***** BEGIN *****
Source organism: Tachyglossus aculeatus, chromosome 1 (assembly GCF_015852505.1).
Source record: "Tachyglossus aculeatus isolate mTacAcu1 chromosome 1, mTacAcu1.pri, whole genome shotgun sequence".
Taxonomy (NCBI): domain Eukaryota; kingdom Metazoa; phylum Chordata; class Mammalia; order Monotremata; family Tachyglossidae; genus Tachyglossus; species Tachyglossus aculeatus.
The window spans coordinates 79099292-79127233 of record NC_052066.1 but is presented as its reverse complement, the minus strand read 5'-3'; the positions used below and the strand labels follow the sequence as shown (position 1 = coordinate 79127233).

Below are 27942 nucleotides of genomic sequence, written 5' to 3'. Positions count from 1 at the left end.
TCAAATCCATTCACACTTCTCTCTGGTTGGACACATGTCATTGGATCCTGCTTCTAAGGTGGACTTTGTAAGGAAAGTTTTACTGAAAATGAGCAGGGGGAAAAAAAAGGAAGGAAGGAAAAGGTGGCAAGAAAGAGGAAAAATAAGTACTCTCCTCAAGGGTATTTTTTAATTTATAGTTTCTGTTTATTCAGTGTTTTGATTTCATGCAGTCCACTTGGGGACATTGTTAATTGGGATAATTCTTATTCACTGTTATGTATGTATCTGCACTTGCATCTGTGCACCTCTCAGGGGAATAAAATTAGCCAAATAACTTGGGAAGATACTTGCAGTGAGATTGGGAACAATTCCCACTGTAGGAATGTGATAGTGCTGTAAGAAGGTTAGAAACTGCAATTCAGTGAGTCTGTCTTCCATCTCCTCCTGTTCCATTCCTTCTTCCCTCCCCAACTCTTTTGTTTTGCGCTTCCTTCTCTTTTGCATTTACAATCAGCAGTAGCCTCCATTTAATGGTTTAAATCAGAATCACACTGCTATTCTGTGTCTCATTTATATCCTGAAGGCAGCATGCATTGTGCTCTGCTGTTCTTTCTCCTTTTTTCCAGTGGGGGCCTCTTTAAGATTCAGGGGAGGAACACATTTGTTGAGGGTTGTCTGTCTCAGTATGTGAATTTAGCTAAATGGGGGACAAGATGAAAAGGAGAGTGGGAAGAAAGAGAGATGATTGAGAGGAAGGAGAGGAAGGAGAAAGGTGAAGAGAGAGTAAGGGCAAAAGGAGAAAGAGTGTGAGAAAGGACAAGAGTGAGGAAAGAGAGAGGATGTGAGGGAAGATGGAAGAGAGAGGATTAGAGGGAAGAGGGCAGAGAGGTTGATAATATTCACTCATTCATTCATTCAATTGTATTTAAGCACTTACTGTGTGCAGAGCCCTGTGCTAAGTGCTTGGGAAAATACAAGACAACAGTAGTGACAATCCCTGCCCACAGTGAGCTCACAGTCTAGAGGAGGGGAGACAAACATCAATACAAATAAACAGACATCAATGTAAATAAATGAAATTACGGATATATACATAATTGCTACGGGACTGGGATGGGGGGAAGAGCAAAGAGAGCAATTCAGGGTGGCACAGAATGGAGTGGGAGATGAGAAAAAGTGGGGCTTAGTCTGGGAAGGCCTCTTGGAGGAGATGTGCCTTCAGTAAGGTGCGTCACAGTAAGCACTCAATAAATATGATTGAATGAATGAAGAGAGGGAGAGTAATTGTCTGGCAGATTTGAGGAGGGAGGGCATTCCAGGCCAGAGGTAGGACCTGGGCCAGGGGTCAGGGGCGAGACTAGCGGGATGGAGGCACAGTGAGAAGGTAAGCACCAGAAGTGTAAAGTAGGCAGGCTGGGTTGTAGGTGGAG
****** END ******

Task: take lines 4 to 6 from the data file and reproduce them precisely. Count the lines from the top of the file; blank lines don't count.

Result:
The window spans coordinates 79099292-79127233 of record NC_052066.1 but is presented as its reverse complement, the minus strand read 5'-3'; the positions used below and the strand labels follow the sequence as shown (position 1 = coordinate 79127233).

Below are 27942 nucleotides of genomic sequence, written 5' to 3'. Positions count from 1 at the left end.
TCAAATCCATTCACACTTCTCTCTGGTTGGACACATGTCATTGGATCCTGCTTCTAAGGTGGACTTTGTAAGGAAAGTTTTACTGAAAATGAGCAGGGGGAAAAAAAAGGAAGGAAGGAAAAGGTGGCAAGAAAGAGGAAAAATAAGTACTCTCCTCAAGGGTATTTTTTAATTTATAGTTTCTGTTTATTCAGTGTTTTGATTTCATGCAGTCCACTTGGGGACATTGTTAATTGGGATAATTCTTATTCACTGTTATGTATGTATCTGCACTTGCATCTGTGCACCTCTCAGGGGAATAAAATTAGCCAAATAACTTGGGAAGATACTTGCAGTGAGATTGGGAACAATTCCCACTGTAGGAATGTGATAGTGCTGTAAGAAGGTTAGAAACTGCAATTCAGTGAGTCTGTCTTCCATCTCCTCCTGTTCCATTCCTTCTTCCCTCCCCAACTCTTTTGTTTTGCGCTTCCTTCTCTTTTGCATTTACAATCAGCAGTAGCCTCCATTTAATGGTTTAAATCAGAATCACACTGCTATTCTGTGTCTCATTTATATCCTGAAGGCAGCATGCATTGTGCTCTGCTGTTCTTTCTCCTTTTTTCCAGTGGGGGCCTCTTTAAGATTCAGGGGAGGAACACATTTGTTGAGGGTTGTCTGTCTCAGTATGTGAATTTAGCTAAATGGGGGACAAGATGAAAAGGAGAGTGGGAAGAAAGAGAGATGATTGAGAGGAAGGAGAGGAAGGAGAAAGGTGAAGAGAGAGTAAGGGCAAAAGGAGAAAGAGTGTGAGAAAGGACAAGAGTGAGGAAAGAGAGAGGATGTGAGGGAAGATGGAAGAGAGAGGATTAGAGGGAAGAGGGCAGAGAGGTTGATAATATTCACTCATTCATTCATTCAATTGTATTTAAGCACTTACTGTGTGCAGAGCCCTGTGCTAAGTGCTTGGGAAAATACAAGACAACAGTAGTGACAATCCCTGCCCACAGTGAGCTCACAGTCTAGAGGAGGGGAGACAAACATCAATACAAATAAACAGACATCAATGTAAATAAATGAAATTACGGATATATACATAATTGCTACGGGACTGGGATGGGGGGAAGAGCAAAGAGAGCAATTCAGGGTGGCACAGAATGGAGTGGGAGATGAGAAAAAGTGGGGCTTAGTCTGGGAAGGCCTCTTGGAGGAGATGTGCCTTCAGTAAGGTGCGTCACAGTAAGCACTCAATAAATATGATTGAATGAATGAAGAGAGGGAGAGTAATTGTCTGGCAGATTTGAGGAGGGAGGGCATTCCAGGCCAGAGGTAGGACCTGGGCCAGGGGTCAGGGGCGAGACTAGCGGGATGGAGGCACAGTGAGAAGGTAAGCACCAGAAGTGTAAAGTAGGCAGGCTGGGTTGTAGGTGGAG